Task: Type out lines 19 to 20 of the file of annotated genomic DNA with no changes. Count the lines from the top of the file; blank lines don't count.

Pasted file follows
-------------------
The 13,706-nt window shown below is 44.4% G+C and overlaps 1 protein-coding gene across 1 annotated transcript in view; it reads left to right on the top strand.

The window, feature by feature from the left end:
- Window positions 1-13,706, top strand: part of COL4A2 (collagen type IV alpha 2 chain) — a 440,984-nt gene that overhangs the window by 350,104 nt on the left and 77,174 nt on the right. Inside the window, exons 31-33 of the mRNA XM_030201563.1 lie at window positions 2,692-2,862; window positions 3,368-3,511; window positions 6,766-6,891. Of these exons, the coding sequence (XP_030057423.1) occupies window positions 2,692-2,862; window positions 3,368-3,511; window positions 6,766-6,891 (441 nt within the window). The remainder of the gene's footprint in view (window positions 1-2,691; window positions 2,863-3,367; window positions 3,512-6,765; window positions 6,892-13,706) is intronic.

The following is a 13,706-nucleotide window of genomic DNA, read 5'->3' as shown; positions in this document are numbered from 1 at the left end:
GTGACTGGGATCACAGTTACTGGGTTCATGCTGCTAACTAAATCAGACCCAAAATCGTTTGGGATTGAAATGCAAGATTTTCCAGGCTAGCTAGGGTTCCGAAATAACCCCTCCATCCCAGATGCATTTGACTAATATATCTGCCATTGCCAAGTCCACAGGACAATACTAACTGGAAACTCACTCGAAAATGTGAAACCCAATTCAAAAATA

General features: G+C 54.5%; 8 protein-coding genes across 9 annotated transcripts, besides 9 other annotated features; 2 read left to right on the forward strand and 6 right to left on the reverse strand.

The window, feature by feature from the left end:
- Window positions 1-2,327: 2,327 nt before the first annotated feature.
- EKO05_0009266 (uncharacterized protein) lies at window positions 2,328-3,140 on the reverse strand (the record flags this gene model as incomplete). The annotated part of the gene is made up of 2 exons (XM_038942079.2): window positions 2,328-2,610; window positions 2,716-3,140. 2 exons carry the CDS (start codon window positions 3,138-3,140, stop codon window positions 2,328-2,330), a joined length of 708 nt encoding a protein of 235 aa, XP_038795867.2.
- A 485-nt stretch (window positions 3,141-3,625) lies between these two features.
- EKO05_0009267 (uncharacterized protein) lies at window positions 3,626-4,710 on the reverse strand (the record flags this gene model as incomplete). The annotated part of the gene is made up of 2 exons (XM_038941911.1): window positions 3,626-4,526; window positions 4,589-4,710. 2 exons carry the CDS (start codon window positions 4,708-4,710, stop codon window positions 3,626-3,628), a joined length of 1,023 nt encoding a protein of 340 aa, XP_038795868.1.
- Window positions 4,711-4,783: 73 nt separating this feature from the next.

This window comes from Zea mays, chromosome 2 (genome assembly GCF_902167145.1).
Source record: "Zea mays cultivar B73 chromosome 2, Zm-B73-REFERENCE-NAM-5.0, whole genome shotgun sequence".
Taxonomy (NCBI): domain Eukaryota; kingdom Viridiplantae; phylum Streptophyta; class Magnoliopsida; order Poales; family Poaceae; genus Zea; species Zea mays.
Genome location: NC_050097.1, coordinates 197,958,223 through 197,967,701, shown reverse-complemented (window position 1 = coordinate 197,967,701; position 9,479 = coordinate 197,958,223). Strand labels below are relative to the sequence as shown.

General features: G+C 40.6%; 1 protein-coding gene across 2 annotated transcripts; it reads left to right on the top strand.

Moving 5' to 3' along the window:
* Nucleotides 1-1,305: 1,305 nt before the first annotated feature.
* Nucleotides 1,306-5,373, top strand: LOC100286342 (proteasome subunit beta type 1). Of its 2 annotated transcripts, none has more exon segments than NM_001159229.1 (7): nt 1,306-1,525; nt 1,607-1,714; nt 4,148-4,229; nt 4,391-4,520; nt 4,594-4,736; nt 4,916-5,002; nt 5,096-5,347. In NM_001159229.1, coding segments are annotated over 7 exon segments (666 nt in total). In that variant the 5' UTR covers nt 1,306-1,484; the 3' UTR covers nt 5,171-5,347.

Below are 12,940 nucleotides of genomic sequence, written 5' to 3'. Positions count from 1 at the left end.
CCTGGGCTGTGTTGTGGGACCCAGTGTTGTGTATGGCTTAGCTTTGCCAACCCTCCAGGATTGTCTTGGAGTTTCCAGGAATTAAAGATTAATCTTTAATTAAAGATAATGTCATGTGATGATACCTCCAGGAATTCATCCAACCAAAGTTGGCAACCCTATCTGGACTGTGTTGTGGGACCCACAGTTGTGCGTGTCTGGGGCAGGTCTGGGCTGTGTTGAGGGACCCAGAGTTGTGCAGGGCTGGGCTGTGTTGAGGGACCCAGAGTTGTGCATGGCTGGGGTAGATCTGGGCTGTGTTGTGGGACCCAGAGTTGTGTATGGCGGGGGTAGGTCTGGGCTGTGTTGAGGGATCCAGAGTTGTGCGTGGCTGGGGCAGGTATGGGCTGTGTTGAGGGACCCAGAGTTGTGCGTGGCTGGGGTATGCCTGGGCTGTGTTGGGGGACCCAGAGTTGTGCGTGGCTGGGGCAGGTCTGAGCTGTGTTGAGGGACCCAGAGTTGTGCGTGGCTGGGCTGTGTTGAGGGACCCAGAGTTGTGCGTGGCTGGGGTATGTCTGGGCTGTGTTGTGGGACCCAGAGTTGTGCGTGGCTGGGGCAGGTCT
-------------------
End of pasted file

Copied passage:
* Nucleotides 1-1,305: 1,305 nt before the first annotated feature.
* Nucleotides 1,306-5,373, top strand: LOC100286342 (proteasome subunit beta type 1). Of its 2 annotated transcripts, none has more exon segments than NM_001159229.1 (7): nt 1,306-1,525; nt 1,607-1,714; nt 4,148-4,229; nt 4,391-4,520; nt 4,594-4,736; nt 4,916-5,002; nt 5,096-5,347. In NM_001159229.1, coding segments are annotated over 7 exon segments (666 nt in total). In that variant the 5' UTR covers nt 1,306-1,484; the 3' UTR covers nt 5,171-5,347.